dry land map of United Kingdom port de Granville harbour Manche Normandy France Eric HallRegular readers of this rubbish will recall that a few weeks or so ago we saw a phenomenon in the harbour that seemed to represent the outline of the United Kingdom and Northern Ireland.

As I wandered along the clifftop, lonely as a cloud etc etc, I noticed that we had the same phenomenon again today. And just as before, we had a sock of fleagulls reposing upon it. It’s not quite as accurately drawn as the time before but you can still make out the eastern and northern parts of the country, with the County of Kent just disappearing underneath the harbour wall.

That’s something else about which I would like to find out more. There’s a story that there’s a previous harbour wall somewhere prior to the building of the present one and this may be where the foundations are, the shallow depth of silt on top causing the water to dry out quicker.

Back here I grabbed a coffee and organised one or two things quickly because there was more football on the internet today. A bottom-of-the-table match between Y Fflint and Aberystwyth. I was impressed with Flint when I first saw them but they slid down the table at an alarming rate after that really heavy defeat and have recently changed their manager to no-nonsense Neil Gibson who a few years ago kicked Prestatyn Town three divisions up the pyramid in a very short space of time.

On the other hand, Aberystwyth are a good side with some good players but for some reason have simply failed to fire up and are in desperate danger of being sucked down into a relegation scrap. A win for both sides was vital today.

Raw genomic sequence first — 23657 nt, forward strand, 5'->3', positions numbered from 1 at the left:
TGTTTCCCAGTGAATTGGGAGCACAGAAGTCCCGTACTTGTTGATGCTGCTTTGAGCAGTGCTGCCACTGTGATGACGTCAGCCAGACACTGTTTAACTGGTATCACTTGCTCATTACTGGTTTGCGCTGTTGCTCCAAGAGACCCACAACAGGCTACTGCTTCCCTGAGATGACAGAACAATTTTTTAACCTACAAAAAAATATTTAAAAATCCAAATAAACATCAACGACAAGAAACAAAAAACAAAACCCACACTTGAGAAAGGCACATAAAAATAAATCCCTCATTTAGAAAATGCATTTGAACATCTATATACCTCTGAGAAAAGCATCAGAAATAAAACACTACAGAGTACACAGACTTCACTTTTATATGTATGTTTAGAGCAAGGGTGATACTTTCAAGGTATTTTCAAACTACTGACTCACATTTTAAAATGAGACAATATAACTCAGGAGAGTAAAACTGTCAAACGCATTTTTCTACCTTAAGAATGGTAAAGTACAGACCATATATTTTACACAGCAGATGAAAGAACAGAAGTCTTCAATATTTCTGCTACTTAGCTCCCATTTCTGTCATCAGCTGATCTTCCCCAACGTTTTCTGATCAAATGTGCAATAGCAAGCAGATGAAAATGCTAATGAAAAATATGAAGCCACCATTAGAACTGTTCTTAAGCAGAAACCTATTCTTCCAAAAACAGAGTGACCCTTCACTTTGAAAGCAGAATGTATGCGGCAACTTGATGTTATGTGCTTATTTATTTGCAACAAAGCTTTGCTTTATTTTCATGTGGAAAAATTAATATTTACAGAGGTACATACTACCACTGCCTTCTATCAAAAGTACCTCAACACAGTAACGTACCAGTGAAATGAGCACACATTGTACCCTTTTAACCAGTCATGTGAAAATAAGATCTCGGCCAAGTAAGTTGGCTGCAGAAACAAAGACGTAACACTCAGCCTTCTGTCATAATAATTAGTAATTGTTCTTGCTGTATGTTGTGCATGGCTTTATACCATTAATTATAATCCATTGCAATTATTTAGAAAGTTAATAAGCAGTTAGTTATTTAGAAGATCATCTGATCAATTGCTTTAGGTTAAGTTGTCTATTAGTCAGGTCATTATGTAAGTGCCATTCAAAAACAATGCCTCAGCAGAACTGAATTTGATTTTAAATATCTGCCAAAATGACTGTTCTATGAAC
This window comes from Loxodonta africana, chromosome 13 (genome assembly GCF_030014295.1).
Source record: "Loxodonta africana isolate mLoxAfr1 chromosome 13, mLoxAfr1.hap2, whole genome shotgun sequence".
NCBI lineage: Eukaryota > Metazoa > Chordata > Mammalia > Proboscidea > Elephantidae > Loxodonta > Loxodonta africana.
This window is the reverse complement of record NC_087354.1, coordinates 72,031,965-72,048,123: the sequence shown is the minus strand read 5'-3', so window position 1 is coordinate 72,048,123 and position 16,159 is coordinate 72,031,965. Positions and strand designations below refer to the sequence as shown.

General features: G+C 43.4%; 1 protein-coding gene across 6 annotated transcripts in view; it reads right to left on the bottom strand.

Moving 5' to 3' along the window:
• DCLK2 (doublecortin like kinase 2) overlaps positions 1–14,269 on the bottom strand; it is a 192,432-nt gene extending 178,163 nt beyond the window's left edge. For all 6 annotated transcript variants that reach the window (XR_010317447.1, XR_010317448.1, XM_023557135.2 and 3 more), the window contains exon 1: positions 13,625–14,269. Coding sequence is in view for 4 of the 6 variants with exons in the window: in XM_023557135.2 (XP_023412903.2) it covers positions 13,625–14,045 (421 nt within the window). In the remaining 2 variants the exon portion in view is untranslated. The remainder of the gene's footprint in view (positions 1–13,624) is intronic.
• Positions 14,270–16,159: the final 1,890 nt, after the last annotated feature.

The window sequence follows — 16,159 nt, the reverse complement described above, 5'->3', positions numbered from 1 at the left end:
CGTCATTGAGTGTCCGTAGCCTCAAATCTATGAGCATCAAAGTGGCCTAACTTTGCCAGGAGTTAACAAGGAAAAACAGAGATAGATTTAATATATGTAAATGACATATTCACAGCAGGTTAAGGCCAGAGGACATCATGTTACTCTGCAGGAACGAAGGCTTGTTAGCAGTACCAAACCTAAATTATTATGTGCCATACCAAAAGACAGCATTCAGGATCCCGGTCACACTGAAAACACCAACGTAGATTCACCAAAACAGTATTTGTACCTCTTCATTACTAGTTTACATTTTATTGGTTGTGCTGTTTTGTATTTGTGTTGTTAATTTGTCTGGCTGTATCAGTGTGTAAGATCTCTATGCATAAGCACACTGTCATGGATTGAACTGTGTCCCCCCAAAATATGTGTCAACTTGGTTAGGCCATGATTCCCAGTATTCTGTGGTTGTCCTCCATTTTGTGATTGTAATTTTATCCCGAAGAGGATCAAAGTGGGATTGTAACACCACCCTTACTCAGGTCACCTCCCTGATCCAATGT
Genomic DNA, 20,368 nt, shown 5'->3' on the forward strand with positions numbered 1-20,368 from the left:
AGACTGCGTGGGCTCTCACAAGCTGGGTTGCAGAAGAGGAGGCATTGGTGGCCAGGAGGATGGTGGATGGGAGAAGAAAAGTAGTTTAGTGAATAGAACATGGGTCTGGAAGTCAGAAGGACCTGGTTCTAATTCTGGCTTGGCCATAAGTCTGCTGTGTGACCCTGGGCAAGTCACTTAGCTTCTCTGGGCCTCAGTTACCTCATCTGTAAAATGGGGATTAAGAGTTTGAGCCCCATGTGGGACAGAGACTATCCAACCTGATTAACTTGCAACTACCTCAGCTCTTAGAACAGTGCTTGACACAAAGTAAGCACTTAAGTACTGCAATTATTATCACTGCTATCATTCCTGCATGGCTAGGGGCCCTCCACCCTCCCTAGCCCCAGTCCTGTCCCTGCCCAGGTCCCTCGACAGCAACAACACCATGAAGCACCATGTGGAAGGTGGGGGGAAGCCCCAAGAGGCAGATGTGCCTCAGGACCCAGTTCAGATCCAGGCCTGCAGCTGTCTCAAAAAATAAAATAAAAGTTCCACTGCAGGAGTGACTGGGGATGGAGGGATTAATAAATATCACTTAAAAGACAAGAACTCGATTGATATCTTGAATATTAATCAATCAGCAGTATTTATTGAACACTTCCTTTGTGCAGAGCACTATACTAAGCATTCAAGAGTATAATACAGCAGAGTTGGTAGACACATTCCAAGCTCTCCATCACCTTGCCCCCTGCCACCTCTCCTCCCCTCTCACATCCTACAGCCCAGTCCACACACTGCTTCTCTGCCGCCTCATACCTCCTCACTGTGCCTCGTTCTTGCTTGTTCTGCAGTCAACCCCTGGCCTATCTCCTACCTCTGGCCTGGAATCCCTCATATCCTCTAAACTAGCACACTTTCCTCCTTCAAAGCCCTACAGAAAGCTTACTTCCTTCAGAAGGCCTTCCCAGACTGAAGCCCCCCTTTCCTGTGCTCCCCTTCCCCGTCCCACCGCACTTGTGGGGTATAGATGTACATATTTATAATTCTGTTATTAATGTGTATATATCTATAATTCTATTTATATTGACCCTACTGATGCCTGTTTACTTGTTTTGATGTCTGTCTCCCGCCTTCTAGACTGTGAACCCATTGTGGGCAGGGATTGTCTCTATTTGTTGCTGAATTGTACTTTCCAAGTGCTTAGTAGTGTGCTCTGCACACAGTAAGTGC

And the match went pretty much as expected. Aberystwyth throwing everything including the kitchen sink at Flint who had to sit back and hope to absorb it, and hit Aberystwyth on the break.

And I do have to say that Flint’s defence was magnificent today. They fought like lions with what at times was desperate defending and were unlucky with a break after 35 minutes when a header was pushed over the bar by Connor Roberts in the Aber goal.

But Roberts could do nothing in the 40th minute when one of the most beautiful, inch-perfect long balls out of defence that you have ever seen fell to Mark Cadwallader who shrugged off a desperate challenge TO TOE-POKE THE BALL PAST ROBERTS.

In the second half Aberystwyth had even more of the game and were pounding the Flint goal at will but were undone late in the game by not one but two breakaways for probably the most surprising victory that I’ve seen for a while and a result that just goes to underline Aberystwyth’s season to date.

They were unlucky to lose at all, and certainly not by a score of 3-0. Now both clubs are stuck right in a pack of four at the bottom with Y Drenewydd and Cefn Druids and this can all go in any direction.

But it’s easy to see why our two teams tonight are deep in the mire. Too many wayward passes, not marking close enough and, in Aber’s case especially, not having the killer instinct when they need it.

rue du nord place d'armes Granville Manche Normandy France Eric HallNow it was time for me to go out for my evening walk and runs. And the first two legs of my evening adventures brought me to the gate where I would disappear down to the footpath underneath the walls